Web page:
Julie Charlestein: ‘Nepotism isn’t a good or a bad thing in a family business. It’s simply a fact’
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Family is important to Julie Charlestein. That is evident when we speak over Zoom, and her spiral curls bob about as she sits in the back of an Uber while she takes her son to an appointment in the middle of the working day. Mercifully, she moves to stable ground just as I am on the brink of motion sickness.
The 50-year-old owes her livelihood to her family because Charlestein is chief executive of the family business, Philadelphia-based Premier Dental Products, a global provider of dentistry products. She is the fourth generation to lead the company, founded by her great-grandfather in 1913, and the first woman. She declines to disclose sales figures but says the private group is profitable.
It is the topic of her new book, How to Lead Your Family Business. In it, she writes of being the “grateful beneficiary of that old business tradition known as nepotism”. Many of America’s companies are run by nepo babies (to use the Gen-Z coinage), from mom-and-pop stores to huge businesses such as Mars, News Corp and Walmart.
According to the Family Business Network, which represents family-run companies, they account globally for “two-thirds of businesses, employ 60 per cent of the work force and contribute more than 70 per cent to global GDP”. There is huge diversity, says Charlestein: “If you’ve seen one family business, you’ve seen one family business.”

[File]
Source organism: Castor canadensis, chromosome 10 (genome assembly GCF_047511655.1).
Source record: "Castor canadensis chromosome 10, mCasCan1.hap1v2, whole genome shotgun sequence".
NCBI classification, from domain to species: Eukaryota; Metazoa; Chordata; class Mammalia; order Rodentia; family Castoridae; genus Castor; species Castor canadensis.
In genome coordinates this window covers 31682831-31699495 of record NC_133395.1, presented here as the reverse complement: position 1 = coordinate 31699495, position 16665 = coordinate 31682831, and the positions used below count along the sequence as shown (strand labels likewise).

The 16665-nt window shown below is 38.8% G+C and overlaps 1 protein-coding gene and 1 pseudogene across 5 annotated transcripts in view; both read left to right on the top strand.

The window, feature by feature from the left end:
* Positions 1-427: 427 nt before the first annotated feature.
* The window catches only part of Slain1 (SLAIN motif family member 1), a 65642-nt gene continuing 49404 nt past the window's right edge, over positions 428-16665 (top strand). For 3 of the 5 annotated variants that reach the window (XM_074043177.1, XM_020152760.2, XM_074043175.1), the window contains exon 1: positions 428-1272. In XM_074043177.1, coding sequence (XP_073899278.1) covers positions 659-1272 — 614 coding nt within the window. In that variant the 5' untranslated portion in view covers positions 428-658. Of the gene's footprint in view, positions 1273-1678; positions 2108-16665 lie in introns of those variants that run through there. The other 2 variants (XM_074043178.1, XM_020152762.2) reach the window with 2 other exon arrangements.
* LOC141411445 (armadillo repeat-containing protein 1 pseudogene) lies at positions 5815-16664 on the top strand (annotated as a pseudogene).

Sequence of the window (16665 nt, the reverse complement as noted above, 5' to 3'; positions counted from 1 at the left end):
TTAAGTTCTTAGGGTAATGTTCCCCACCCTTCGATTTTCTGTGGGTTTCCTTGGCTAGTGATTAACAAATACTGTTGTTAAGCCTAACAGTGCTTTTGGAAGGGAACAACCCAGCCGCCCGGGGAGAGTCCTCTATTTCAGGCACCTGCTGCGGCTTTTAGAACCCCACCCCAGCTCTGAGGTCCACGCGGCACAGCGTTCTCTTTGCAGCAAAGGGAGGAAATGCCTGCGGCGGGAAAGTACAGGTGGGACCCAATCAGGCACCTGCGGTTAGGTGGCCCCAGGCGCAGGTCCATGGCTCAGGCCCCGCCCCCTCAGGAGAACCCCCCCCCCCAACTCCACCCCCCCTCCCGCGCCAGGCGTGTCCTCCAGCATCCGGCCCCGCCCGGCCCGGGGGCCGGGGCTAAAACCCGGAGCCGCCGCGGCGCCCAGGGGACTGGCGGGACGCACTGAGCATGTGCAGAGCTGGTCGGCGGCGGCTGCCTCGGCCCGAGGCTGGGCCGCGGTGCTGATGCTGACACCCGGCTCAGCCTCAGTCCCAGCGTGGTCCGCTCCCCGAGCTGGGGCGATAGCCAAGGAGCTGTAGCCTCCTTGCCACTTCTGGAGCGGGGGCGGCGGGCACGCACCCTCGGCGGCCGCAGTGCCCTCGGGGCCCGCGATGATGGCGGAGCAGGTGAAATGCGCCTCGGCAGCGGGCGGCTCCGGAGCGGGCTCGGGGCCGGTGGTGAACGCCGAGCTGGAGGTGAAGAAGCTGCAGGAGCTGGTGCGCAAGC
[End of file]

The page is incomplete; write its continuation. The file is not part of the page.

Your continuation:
Family business is also the stuff of high drama. When we speak, Succession, the hit television show, is closing its fourth and final series amid feverish speculation. It seems fanciful to compare the fictional multibillion-dollar Roy media empire with a company that makes surgical scissors and teeth whitening products, with about 140 employees and sales in 75 countries. But Charlestein says family businesses can have a “lot of dysfunction. There certainly is drama. There are certainly a lot of different dynamics than you would find in other types of businesses”.